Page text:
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Apr 29, 2019

How I DesignApr 29, 2019

Recently, I applied for a part-time/contracted web design job. I was ecstatic to find out that they build most of their software in Rails and in Vue(something I am trying to get better at). In the end, it seems like things didn't work out for both of us. They seem like a great company to work for so I put in a lot of effort in the cover letter. This is something I've never done before, but I must say, I really enjoyed putting it together.

Below is part of that cover letter. The idea behind this was to show the CEO and co-founder how I currently work as a designer.

***

How I design

The conversation always starts with the client. What are we building? Once we define the core features and model our database, I'll start mapping out the software on pen and paper. I understand things always change, but we always try our best to stick to the original game plan.

  • I jot and list every page I believe will make up the software. Afterwards, I'll list out the necessary components that make up each page, and map out an input/output if need be. At this point I am designing tiny pieces of the UX & UI.
  • Ryan Singer, Lead Product Designer and one of Basecamp's original members is a person I really admire. He's well spoken, smart, and very passionate about his job. One of his methods of creating UI patterns for software is a practice I have adapted and overtime it has proven it's value.
  • I'll then start wireframing those pages. Always with a thick marker and paper. Below is a strict layout of an admin panel I designed earlier this year.
  • I hope one day to save enough money to purchase an iPad pro and Apple pencil to make sharing my wireframes a bit easier.
  • Then I'll make my way onto sketch always sticking to my paper and marker wireframes.
  • I'm not a Sketch expert, but I know enough, to show enough. I can use Figma as well and completely removed myself from using photoshop.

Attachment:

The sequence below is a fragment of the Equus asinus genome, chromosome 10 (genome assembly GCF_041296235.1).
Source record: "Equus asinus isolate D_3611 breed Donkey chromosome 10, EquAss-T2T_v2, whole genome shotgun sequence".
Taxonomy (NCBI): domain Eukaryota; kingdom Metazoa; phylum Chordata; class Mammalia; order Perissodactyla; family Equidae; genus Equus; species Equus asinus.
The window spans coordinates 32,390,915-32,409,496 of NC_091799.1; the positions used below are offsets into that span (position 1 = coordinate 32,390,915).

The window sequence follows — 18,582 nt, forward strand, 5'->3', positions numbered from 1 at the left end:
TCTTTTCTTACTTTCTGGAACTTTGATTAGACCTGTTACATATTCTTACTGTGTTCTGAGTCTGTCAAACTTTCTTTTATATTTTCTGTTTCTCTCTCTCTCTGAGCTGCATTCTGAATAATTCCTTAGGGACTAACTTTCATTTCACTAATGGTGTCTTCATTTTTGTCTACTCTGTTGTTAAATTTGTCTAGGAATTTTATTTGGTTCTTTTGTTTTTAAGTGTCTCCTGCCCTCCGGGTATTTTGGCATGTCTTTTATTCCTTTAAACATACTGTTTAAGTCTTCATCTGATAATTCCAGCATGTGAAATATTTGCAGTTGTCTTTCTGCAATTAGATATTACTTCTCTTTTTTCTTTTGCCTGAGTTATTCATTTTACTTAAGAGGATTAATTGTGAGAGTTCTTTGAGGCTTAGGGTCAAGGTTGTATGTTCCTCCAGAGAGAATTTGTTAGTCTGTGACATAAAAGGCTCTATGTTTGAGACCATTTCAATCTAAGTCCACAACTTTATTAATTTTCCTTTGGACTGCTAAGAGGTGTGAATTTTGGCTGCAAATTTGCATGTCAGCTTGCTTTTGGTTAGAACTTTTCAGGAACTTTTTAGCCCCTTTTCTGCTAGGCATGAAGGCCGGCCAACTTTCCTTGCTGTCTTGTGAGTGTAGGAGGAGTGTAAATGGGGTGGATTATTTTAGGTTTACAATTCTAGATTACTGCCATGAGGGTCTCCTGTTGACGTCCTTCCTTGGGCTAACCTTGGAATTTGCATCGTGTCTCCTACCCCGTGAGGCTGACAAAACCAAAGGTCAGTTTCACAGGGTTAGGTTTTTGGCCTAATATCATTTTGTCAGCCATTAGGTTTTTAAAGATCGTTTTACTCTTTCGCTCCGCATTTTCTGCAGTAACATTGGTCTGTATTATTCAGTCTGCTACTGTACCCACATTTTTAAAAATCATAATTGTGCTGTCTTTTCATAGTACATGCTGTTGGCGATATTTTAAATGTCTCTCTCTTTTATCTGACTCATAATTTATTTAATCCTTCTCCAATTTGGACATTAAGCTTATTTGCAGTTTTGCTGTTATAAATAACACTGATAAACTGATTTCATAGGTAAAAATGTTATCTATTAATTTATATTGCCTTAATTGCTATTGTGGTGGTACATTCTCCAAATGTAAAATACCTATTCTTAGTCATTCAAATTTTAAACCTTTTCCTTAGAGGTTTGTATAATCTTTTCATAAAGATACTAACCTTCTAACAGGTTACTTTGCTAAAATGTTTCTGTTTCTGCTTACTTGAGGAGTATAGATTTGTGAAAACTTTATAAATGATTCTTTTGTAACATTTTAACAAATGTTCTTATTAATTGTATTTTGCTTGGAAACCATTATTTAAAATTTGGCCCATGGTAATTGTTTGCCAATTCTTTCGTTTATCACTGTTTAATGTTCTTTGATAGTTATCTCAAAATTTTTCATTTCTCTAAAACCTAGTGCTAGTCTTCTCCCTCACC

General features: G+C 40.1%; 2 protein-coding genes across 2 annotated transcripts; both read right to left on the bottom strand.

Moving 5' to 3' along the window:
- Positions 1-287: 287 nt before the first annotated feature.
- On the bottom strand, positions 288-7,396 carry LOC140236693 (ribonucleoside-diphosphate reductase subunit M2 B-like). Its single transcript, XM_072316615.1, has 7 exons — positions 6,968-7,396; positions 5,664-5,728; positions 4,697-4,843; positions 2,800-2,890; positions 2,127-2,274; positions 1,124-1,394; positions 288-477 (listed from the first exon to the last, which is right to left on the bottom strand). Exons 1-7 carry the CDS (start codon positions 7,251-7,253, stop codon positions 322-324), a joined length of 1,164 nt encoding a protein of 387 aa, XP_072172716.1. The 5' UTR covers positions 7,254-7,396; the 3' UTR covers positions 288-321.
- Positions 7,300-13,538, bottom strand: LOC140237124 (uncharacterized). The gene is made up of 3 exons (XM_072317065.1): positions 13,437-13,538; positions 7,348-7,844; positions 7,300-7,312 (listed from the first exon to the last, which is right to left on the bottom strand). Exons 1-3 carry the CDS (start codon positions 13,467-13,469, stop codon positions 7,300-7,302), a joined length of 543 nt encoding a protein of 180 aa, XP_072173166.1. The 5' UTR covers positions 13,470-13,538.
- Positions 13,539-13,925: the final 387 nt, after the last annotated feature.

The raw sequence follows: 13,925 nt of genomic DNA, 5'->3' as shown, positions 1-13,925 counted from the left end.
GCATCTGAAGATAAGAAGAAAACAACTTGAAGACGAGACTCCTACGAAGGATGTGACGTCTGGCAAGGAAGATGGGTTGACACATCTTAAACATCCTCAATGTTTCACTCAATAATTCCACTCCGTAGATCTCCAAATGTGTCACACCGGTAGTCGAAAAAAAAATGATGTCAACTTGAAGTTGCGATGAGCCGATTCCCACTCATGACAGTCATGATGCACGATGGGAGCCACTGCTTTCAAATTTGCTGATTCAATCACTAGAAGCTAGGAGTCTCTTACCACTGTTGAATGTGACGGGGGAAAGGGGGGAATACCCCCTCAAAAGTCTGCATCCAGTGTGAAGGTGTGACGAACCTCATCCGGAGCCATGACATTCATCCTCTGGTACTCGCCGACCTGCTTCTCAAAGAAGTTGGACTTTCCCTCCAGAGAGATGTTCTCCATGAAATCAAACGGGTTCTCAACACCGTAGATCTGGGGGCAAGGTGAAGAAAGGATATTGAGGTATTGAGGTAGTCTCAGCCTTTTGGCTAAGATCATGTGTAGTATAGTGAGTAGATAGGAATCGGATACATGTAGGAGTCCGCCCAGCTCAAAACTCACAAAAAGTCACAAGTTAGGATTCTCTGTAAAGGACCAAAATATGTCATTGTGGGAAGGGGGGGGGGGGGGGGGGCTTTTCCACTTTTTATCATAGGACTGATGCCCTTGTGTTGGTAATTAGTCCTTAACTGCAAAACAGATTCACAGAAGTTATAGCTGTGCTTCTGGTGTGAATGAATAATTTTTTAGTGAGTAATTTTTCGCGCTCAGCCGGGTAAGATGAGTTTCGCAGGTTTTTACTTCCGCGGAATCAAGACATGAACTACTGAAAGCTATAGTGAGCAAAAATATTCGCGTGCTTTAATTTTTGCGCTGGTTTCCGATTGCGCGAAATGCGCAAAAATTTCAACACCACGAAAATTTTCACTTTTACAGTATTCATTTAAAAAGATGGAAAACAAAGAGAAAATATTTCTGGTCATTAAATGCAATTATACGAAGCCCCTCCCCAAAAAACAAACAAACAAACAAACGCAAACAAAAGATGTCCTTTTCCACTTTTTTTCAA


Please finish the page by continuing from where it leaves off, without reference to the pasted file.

• Time to hardcode my designs. My favorite part of the design cycle.
  • Lately, I've had a knack for writing my own SASS stylesheets. I do have experience with UI libraries in the past like Bootstrap, Bulma, and Tachyons. Using those libraries has helped me understand so much about HTML and CSS.
    I use partials, unfortunately not in this example.
  • I call this the right way to prototype.
  • Showing this to a client is proof of concept, developers work progression, and definitely a sure way to make someone smile.
    You can't tell, but it's responsive.
  • Thanks to Rails ActionView, I can help prepare static dummy data in the controller, which can be rendered in the view with ERB. The backend programmers I work with, really appreciate this kind of help. Below is an example of an instance variable I created for a project I've worked on in the past.
  •     @menu = {
          collection: [
            {
              type: "Cheese",
              ingredients: "Cheese, Tomato",
              slice: "20",
              med: "110",
              lg: "150",
              color: "#F4BD3A",
              letter: "C",
            },
            {
              type: "Garlic Mushroom",
              ingredients: "Mushroom, Cheese, Tomato",
              slice: "25",
              med: "130",
              lg: "190",
              color: "#299144",
              letter: "G",
            },
            {
              type: "Pepperoni",
              ingredients: "Pepperoni, Cheese, Tomato",
              slice: "25",
              med: "130",
              lg: "190",
              color: "#E96438",
              letter: "P",
            },
          ]
        }
    
  • And here is was it would look in the view.
  •     <% @menu[:collection].each do |pizza| %>
        <tr>
          <td id="dotted" style="background: #fff;">
            <div style="border-radius: 50%; width: 80px; height: 80px; background: <%= pizza[:color] %>; color: white; font-weight: 800; font-size: 48px; text-align: center; line-height: 1.63"><%= pizza[:letter] %></div>
          </td>
          <td id="dotted">
            <div><span style="font-weight: 800; background: #fff; padding-right: 0.5em; font-size: 32px;"><%= pizza[:type] %></span></div>
          </td>
          <td id="dotted" style="font-weight: 800; text-align: right; font-size: 28px;"><span style="background: #fff; padding: 0 8px 0 18px;"><%= pizza[:slice] %></span></td>
          <td id="dotted" style="font-weight: 800; text-align: center; background: #fff; font-size: 28px;"><%= pizza[:med] %></td>
          <td id="dotted" style="font-weight: 800; text-align: center; background: #fff; font-size: 28px;"><%= pizza[:lg] %></td>
        </tr>
        <tr>
          <td></td>
          <td><div style="width: 220%; font-weight: 200; margin-top: -20px; font-size: 28px;"><%= pizza[:ingredients] %></div></td>
        </tr>
        <% end %>
    
    Yup, that's in-line styling. See the example

    Thanks for reading!

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